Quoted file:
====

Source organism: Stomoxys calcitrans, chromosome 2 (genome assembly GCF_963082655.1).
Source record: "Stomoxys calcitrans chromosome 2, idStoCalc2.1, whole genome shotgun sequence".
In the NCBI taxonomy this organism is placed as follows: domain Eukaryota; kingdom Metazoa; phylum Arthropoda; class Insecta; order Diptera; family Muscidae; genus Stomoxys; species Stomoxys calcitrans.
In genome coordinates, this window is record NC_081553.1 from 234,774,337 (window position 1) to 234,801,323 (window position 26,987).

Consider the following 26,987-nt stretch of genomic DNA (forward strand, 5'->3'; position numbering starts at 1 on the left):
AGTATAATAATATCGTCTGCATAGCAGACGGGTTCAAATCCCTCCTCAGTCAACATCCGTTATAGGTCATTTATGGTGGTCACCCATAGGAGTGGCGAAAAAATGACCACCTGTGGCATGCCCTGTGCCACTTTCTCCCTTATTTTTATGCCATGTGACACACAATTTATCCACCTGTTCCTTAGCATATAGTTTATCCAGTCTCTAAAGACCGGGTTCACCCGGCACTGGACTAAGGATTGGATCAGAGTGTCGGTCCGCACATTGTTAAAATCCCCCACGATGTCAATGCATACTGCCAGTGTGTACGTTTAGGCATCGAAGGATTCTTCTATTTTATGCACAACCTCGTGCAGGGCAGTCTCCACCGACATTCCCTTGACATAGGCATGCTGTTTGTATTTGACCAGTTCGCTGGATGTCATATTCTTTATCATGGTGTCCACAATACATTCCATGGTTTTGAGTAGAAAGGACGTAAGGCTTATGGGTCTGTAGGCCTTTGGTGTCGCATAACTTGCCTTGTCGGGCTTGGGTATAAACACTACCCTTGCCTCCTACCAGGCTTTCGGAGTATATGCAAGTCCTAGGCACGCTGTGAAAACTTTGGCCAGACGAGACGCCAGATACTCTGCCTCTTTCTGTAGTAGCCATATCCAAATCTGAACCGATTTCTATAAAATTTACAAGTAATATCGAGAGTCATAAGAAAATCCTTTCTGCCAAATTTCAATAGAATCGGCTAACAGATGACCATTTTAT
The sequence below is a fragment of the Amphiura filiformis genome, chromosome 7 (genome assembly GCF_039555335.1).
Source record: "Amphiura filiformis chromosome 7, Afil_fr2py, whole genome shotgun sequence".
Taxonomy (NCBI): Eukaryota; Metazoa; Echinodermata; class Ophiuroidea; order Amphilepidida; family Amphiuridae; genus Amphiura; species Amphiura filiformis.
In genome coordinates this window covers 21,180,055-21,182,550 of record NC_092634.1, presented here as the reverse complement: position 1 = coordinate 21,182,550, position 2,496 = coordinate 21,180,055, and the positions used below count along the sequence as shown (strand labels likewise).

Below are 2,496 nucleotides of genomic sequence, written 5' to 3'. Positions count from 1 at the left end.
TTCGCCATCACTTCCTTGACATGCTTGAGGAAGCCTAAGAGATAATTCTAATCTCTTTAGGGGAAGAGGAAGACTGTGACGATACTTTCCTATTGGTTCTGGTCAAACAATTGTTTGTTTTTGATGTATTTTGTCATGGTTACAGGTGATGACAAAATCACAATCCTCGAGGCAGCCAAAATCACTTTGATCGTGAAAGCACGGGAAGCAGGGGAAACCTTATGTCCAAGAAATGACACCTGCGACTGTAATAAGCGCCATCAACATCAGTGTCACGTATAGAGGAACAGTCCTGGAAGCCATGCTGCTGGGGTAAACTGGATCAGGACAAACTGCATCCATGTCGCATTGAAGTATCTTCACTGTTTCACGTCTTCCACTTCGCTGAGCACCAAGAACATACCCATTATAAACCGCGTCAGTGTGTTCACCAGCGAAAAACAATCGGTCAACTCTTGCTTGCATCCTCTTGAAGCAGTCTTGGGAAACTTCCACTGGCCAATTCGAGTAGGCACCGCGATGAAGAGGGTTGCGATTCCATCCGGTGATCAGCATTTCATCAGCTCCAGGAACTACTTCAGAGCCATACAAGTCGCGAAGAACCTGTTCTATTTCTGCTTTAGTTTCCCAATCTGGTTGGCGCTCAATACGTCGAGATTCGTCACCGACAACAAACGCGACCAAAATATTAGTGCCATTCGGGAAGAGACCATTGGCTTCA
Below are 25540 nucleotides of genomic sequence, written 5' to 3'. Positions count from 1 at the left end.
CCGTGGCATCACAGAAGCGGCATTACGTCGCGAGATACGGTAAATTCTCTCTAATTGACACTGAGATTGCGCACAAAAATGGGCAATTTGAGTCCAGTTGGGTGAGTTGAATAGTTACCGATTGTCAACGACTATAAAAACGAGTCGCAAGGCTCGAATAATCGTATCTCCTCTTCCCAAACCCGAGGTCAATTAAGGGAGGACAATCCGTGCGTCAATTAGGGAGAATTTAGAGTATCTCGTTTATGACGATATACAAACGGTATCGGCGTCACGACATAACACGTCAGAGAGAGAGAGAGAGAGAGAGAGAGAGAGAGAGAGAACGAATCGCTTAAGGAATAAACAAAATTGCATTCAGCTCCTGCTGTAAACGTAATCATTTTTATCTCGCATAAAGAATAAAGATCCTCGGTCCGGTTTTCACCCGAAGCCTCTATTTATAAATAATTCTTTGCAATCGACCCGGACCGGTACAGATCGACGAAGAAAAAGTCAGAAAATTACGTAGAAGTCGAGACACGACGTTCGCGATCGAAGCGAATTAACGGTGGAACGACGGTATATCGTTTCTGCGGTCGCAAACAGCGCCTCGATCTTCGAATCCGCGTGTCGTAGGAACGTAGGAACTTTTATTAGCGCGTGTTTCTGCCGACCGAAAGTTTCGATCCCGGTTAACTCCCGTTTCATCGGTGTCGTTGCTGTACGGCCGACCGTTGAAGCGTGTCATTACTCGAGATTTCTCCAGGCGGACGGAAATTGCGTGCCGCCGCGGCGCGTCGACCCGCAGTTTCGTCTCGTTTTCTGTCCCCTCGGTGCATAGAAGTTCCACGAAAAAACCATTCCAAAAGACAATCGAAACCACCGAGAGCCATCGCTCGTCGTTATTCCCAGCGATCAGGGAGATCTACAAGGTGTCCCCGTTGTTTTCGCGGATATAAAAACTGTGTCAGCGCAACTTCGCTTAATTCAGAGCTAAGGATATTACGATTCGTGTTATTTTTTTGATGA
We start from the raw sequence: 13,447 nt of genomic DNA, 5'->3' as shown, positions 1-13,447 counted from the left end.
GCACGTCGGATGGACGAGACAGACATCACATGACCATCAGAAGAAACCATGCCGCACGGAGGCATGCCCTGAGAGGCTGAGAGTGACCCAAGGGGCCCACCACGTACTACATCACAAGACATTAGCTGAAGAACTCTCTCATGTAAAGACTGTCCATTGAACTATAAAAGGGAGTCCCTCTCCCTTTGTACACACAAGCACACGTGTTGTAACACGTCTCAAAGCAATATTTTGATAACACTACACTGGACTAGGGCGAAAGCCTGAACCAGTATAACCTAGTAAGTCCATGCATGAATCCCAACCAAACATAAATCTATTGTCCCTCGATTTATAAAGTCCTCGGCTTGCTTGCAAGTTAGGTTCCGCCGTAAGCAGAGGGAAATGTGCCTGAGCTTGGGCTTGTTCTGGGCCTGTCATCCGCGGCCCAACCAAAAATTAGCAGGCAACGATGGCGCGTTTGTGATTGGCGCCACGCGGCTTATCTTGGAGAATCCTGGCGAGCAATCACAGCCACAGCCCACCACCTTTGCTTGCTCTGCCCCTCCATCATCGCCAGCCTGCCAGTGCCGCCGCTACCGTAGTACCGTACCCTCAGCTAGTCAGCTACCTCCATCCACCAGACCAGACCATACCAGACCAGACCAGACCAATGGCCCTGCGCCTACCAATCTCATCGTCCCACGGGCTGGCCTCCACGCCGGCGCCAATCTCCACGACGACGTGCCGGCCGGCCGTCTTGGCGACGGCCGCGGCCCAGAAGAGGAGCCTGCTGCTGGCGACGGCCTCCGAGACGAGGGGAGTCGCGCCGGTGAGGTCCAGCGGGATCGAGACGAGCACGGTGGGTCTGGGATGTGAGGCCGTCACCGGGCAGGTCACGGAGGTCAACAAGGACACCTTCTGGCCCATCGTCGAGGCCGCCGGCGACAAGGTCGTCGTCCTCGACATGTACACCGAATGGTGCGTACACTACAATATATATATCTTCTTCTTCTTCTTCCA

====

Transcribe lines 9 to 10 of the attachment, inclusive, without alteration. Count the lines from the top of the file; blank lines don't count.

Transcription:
Taxonomy (NCBI): Eukaryota; Metazoa; Echinodermata; class Ophiuroidea; order Amphilepidida; family Amphiuridae; genus Amphiura; species Amphiura filiformis.
In genome coordinates this window covers 21,180,055-21,182,550 of record NC_092634.1, presented here as the reverse complement: position 1 = coordinate 21,182,550, position 2,496 = coordinate 21,180,055, and the positions used below count along the sequence as shown (strand labels likewise).